Then again, I used to dream blissfully about Marie getting older and not needing constant supervision at the swing-park. I imagined taking all three children along, setting them loose and then settling down on a bench to play my PSP while they entertained themselves. Unfortunately, Marie isn't quite at that stage yet and Fraser is already old enough to be easily bored by climbing frames. Now I suspect that I'll maybe manage to sneak five minutes of Lemmings some time next July. After that, I'll need to be playing catch or football with the boys whenever Marie's having a shot on the slides. I'm actually going to have to put in more effort.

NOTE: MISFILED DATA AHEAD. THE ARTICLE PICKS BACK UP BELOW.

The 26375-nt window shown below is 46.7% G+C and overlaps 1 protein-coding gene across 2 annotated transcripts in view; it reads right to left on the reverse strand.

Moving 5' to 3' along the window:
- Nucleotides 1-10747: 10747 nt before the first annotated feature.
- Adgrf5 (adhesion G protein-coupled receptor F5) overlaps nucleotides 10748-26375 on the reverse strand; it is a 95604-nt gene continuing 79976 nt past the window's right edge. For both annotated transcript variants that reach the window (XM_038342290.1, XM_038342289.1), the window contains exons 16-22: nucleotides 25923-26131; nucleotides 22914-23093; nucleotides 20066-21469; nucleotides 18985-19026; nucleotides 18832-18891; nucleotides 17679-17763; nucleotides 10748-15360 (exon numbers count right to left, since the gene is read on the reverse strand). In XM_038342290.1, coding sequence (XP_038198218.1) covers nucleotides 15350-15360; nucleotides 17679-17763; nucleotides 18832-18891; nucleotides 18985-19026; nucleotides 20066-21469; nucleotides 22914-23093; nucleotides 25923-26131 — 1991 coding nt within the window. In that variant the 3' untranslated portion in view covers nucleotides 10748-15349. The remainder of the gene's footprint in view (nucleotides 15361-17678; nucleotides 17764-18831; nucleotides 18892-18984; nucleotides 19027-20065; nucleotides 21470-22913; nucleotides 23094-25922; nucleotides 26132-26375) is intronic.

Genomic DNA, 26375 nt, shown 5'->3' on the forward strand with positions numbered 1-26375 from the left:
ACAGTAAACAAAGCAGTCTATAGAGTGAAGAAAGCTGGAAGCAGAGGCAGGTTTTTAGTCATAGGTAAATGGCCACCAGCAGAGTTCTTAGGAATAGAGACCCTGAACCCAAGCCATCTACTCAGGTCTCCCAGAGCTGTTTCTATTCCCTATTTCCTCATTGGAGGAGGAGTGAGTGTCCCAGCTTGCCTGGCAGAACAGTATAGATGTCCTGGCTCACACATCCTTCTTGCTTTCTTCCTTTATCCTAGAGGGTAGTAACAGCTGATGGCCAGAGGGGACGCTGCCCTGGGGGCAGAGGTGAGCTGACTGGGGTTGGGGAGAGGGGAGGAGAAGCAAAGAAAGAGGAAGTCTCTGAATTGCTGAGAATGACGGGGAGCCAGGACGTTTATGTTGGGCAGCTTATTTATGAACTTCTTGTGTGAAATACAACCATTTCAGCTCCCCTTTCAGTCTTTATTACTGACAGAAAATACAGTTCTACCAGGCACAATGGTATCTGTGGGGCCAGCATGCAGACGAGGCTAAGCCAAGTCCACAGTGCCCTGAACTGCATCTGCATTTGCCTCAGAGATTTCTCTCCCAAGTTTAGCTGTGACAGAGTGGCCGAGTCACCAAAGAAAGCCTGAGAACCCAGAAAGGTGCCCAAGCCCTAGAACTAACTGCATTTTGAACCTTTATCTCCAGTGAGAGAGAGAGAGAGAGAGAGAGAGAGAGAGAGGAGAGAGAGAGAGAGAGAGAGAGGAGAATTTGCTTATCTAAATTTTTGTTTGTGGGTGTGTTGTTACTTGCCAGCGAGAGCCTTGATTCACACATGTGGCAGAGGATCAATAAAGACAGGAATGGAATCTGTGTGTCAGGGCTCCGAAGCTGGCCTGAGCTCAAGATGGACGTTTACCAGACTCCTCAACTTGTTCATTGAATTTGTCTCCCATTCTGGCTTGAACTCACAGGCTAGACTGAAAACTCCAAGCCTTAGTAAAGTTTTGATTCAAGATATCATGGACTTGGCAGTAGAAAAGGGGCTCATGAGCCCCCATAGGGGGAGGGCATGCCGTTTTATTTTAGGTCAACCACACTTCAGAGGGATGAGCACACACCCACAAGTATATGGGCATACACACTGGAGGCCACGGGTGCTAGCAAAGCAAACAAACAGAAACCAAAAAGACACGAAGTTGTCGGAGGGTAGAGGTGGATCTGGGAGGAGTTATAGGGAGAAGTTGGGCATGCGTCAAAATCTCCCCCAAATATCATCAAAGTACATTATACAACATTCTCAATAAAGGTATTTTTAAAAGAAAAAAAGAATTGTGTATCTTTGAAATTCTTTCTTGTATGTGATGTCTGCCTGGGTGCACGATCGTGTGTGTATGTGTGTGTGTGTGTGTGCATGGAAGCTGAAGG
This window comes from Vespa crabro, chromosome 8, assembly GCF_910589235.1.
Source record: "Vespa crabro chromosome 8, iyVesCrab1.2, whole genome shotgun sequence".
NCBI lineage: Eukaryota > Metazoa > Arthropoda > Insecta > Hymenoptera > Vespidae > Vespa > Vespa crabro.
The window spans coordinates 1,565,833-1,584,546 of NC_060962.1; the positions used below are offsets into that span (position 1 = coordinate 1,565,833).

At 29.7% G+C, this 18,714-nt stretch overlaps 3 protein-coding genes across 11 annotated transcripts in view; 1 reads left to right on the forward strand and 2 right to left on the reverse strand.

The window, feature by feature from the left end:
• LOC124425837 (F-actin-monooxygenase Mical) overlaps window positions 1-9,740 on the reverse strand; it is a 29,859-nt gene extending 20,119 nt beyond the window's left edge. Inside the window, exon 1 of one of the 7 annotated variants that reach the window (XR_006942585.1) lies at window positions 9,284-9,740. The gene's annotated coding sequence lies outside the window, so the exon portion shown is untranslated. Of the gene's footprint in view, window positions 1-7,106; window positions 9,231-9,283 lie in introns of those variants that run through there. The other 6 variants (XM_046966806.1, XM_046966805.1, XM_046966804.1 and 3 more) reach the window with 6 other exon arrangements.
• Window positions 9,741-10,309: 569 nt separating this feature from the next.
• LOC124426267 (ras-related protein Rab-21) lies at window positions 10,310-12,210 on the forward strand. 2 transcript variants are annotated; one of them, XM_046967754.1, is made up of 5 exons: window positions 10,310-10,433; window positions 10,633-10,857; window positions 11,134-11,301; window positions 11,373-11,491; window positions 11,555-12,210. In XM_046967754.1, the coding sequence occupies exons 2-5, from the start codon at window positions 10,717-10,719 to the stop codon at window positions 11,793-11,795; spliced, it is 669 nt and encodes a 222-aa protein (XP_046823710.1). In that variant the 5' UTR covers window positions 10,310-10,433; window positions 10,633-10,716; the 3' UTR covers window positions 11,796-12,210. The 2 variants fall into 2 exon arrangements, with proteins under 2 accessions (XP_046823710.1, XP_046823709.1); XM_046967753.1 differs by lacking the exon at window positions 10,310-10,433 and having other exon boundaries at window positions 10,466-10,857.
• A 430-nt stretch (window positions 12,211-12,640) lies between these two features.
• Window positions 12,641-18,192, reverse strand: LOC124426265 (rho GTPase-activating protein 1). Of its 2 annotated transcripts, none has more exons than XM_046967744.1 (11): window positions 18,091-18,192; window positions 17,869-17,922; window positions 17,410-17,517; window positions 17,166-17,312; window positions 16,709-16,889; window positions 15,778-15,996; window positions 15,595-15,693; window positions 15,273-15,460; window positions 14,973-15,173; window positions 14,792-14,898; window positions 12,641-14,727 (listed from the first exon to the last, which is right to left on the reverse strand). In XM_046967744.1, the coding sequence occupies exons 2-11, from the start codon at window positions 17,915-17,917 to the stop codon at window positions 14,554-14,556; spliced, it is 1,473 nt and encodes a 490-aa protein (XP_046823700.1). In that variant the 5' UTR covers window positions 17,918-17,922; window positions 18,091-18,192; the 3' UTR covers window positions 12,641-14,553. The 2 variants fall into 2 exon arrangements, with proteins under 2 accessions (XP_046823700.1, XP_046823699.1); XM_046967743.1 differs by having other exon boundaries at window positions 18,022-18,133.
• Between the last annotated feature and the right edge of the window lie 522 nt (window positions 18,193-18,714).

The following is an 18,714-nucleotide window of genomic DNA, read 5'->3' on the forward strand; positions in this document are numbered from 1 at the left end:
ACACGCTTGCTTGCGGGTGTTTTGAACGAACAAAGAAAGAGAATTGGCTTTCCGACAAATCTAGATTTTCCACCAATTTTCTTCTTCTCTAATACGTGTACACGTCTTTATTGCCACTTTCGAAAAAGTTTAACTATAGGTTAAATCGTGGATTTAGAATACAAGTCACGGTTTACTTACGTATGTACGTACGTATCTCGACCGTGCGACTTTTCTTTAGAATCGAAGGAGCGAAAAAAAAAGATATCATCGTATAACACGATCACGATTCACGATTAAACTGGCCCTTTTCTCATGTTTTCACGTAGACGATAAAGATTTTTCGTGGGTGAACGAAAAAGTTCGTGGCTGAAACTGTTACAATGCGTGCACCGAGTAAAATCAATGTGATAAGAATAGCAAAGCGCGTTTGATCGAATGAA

I wouldn't get used to the extra space if I were you...

Yours in a woman's world,

Ed.

PS Most of Marie's trousers don't reach down to her ankles any more. Sarah tells me that some of them aren't too small - they're not supposed to come down to her ankles. Which pairs are which is something of a mystery to me, so I'm thinking they'll all do until the New Year.

It's not skimping on essential clothing, it's fashion! Excellent.

2 comments:

JenK said...

School age girls require a laptop and a Nintendo DS according to the Kid.

I think she'll actually get a box of stickers.

DadsDinner said...

Just found another folder full of stickers that I tidied away for safe-keeping.

Would do a trade with you for paint if you lived closer...